The cameras will be rolling at Extra Virgin (1900 Main) this afternoon as the Food Network and chef/host Curstin Stone stop by the Crossroads restaurant from 1 to 5 p.m. Chef Michael Smith will be filmed making the duck-tongue tacos, which went on the menu last year. Extra Virgin is offering another incentive to diners with half-price duck-tongue tacos and happy-hour drink specials this afternoon.
Love, or as Celine Dion might sing it, "lurve," was in the air on Top Chef Masters last night. As if to prove that nobody scores after taking a date to a fast-food joint, host Curtis Stone dumped Danyelle Freeman for fellow Top Chef franchise host Gail Simmons, and critic James Oseland was reunited with former tablemate Gael Greene. In the best hour of the show so far, we discovered that ordinary people can love ordinary food and fall in love while Ms. Greene, oh sweet Jesus, may once have had something going with Elvis Presley.
Sometimes a man just wants to eat a corn dog and doesn't care what he looks like. And sometimes that corn dog slaps mustard all over his face as he stands there open-mouthed while his girlfriend covers the the eyes of the carnival teddy bear that he won for her.
This is the world presented by a new advertisement for Tums -- it ensures that you'll never look at a corn dog the same way again.
Reality programming is begging to resemble a Taco Bell menu. There are only so many ingredients, but inventive marketing guys keep finding ways to package them together in seemingly new ways.
The latest reality smash-up might just star one of this city's own. The Kansas City Star's Aaron Barnhart reports that Stretch (Jeff Rumaner) is the headliner in a new pilot, "Hungry Men at Work," for Spike TV. It sounds like a cross between "Ax Men" and "Food Detectives."
Practice ordering from a window in your backyard because this weekend is your big opportunity to order from a food-truck window on national television.
Although you better be prepared to stand in line because, as Fat City discovered earlier this week, there are a lot of people eager to find out more about the second season of The Food Network's The Great Food Truck Race -- which pits eight teams in a six-city, six-week elimination-style cooking show hosted by celebrity chef Tyler Florence. And now that the production team has pulled into Manhattan, the details are starting to flow on where the truck-testants will be parked.
Seven Eight food trucks hit the road, and one rolls home with $100,000 in prize money. That's the premise for the second season of the six-city, six-week show, The Great Food Truck Race, that is currently being filmed for the Food Network.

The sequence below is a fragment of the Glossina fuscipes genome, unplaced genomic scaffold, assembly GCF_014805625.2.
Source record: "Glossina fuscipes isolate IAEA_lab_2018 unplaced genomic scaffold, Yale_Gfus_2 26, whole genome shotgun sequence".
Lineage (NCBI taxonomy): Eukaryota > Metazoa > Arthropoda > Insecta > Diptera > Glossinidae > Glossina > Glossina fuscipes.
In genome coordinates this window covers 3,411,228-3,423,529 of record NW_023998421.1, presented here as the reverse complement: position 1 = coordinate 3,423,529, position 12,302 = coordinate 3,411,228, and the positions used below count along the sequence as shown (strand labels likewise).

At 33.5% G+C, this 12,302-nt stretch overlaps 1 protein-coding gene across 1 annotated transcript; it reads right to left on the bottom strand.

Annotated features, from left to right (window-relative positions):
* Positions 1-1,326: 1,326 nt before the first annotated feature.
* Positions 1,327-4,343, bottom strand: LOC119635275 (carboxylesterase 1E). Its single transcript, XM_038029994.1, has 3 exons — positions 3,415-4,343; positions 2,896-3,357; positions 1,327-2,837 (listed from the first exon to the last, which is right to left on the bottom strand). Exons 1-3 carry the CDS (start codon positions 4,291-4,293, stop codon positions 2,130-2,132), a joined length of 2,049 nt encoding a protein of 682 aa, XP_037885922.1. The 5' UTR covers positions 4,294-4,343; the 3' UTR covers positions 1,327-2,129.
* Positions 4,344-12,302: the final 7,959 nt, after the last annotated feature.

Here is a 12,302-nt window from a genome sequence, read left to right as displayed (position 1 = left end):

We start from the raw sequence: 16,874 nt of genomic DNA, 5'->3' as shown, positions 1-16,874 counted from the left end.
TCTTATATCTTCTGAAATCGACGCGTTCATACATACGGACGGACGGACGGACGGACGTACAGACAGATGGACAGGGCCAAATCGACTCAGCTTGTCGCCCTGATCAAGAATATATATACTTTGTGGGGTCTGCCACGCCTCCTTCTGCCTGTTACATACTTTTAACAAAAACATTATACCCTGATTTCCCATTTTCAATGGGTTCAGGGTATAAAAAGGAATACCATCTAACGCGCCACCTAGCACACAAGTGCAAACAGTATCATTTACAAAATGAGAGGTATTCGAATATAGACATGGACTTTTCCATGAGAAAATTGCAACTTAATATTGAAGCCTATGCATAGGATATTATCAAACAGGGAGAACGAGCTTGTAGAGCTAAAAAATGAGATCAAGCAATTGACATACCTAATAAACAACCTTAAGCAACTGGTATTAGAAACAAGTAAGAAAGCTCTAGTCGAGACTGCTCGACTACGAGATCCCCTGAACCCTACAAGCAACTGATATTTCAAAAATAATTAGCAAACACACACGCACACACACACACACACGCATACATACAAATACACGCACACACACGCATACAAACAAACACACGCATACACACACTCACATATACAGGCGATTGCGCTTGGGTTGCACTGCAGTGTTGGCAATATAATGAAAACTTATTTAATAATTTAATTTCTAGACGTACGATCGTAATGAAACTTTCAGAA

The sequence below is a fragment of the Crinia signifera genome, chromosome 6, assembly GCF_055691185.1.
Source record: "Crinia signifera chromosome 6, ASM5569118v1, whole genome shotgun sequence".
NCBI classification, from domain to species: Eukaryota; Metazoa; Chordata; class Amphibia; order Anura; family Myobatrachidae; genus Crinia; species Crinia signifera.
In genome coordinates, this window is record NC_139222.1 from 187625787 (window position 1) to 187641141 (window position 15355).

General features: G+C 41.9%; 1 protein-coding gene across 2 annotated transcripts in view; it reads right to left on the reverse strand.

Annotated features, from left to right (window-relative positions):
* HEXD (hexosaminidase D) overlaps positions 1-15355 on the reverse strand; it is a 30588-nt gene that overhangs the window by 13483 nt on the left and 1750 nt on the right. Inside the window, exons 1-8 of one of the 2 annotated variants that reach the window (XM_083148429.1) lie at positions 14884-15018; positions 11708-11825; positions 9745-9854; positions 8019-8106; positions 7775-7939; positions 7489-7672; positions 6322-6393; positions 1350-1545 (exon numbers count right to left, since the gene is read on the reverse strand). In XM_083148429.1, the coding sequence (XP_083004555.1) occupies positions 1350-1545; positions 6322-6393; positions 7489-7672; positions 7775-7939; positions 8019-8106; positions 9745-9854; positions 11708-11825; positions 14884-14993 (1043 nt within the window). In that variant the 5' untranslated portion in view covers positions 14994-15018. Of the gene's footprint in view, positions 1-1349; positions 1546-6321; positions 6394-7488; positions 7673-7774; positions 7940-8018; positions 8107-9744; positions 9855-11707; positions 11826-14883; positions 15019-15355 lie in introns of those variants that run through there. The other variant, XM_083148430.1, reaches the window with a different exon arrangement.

Last weekend, the trucks set up shop in Denver, and right now they're on their way to Manhattan, Kansas, where they'll be filming from Thursday to Sunday. Host Tyler Florence is tweeting the entire journey, noting that Kansas State University is the next stop.
And lo, the most talented chefs in the land were brought down from on high into the fryer, and it was declared that they must serve guests within five to seven minutes as per their expectations of fast food.
"The best chefs in the nation are putting on a headset, wrapping things up in paper and putting them in a to-go container. We're a little out of our element," chef George Mendes suggests.
Ah, synergy. The fourth episode of the third season of Top Chef Masters brought together those who can't eat anything with those who can cook anything. Yes, The Biggest Loser contestants were in the house, and the cheftestants were tasked with making a severely reduced calorie version of their favorite foods. But would two of the two most successful shows in the NBC Universal world taste great together?
The third episode of most reality cooking shows is when a bit of calm is meant to set into the kitchen. The chefs have experienced a few eliminations, not heard their names called and now think that they might actually win this thing. So, of course, that's when the third season of Top Chef: Masters decides to get freaky by telling the cheftestants that they'll be cooking bugs for their quickfire challenge. Because the number one rule of reality cooking shows is that you can never be too comfortable in the kitchen.
Local celebrity -- and reality TV cake-design champion -- Mike Elder brought in four of his friends, all national culinary reality-show heavyweights, to compete for handmade sculptural trophies yesterday at the "Icing on the Cake" sugar exposition and competition, a benefit for the local domestic-violence shelter Newhouse, at the Overland Park Sheraton Hotel; the fundraiser netted $15,000 for the organization.
It was a particularly terrific night for California-based Debbie Goard of Debbie Does Cakes: The Oakland designer won both the "People Choice" prize -- voted by the 450 participants at the event who used cash instead of ballots -- and the judges' prize for her towering construction that had, like all four competing cakes, a Kansas City theme.
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